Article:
Then 5: When Darcy came to live with Daddy.

Darcy was 4 months old when I brought her back to my house to live.  I wont go in to the details as to why she ended up with me, but she has pretty much been with me ever since. There was a strange feeling attached, like when you bring a guest into the house for the first time and feel the need to ask them if they want a tour or point out where the bathrooms are.  She had obviously spent plenty of time with me before – up to this point I’d had her most weekends, but usually I went back to my parents so she could A, visit the family and B, so I had help!  I never had to do it all solely on my own and as she looked up at me, obviously expecting me to do something, it occurred to me that I didn’t really know what to do next.  Normally on a Sunday I would be ironing my uniform and getting my admin sorted for the following week, but as this arrangement had taken me slightly by surprise I had to make other plans.  I knew that work was out of the question for a few days, I would need to get some childcare sorted for Darcy and that would take god knows how long. 

For now, the immediate issue was getting her sorted for bed and getting the house a little bit more baby friendly.  The good thing about a 4-month old baby is generally their mobility levels are pretty low, depending on how gullible they are, you can angle them at something bright and sparkly and buy yourself at least twenty minutes.  I found her baby activity mat and set her on it, as I attempted to leave the room, she took one look at me and started to ball her eyes out.  Assuming she’d rolled onto something uncomfortable (god knows how as baby mats are generally made from clouds and cushions) I went and checked it out. By the time I’d got to her she had stopped crying but I did a quick look over her area anyway. All clear, quiet again, I went to walk out.  This time I got maybe a yard or two further than last time before she started crying again.  She’s testing me, I’m sure of it, ok different approach. I moved her mat so she could see the TV and put on the baby channel – a channel created in my opinion for one purpose – to buy me time.  Granted it meant that I was going to spend the next hour listening to renditions of nursery rhymes sung by an irritating bumble bee, but we appeared to have success.  I made it out the room without her noticing.  So far I had been in the house an hour and my only success is I have managed to put my child on the floor, not a hugely productive evening.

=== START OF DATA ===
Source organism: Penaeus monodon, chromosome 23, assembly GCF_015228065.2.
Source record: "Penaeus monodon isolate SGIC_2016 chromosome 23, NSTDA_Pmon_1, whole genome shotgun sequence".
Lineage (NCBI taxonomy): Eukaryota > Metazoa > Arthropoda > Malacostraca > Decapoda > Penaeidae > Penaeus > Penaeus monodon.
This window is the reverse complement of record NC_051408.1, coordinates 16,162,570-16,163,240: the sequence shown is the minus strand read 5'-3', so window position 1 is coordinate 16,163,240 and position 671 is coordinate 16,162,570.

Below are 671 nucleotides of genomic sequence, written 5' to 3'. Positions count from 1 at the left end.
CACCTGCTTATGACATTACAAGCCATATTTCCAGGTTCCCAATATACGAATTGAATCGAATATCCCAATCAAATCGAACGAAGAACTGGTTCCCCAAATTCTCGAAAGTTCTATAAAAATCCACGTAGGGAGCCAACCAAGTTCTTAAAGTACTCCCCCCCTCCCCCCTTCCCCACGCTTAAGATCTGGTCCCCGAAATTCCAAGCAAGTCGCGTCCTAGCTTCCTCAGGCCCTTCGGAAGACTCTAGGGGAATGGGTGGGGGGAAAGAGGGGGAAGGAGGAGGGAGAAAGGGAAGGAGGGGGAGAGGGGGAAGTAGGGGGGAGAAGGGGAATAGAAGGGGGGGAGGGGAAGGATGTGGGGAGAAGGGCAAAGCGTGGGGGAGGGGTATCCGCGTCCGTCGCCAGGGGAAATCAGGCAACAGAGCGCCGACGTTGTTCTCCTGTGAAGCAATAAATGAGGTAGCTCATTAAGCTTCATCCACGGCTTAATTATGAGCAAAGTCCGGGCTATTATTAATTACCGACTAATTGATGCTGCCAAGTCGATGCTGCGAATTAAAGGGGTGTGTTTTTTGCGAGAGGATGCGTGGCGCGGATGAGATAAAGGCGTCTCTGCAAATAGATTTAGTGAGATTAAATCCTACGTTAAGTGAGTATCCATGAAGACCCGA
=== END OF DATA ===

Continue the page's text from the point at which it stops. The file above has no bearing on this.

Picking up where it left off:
I went into the kitchen and put some water on the boil so I could make some pasta later on, and went back into the living room to witness my first cock up of fatherhood.  Little did I realise, that after putting the TV on, I left the remote control on Darcy’s mat and she had rolled onto it, face first. The baby channel was long gone and some how Darcy was watching a documentary about Seal (the singer not the animal) and my remote was covered in so much saliva that to this day, the mute button has been rendered useless.  Lesson learnt I suppose.  Baby channel back on, time to consider getting her ready for a bath.  Whilst I was comfortable being in the kitchen while she was in the living room, going upstairs to run a bath leaving her downstairs seemed a little worrying, I mean what if a badger got in? So I decided to take her with me.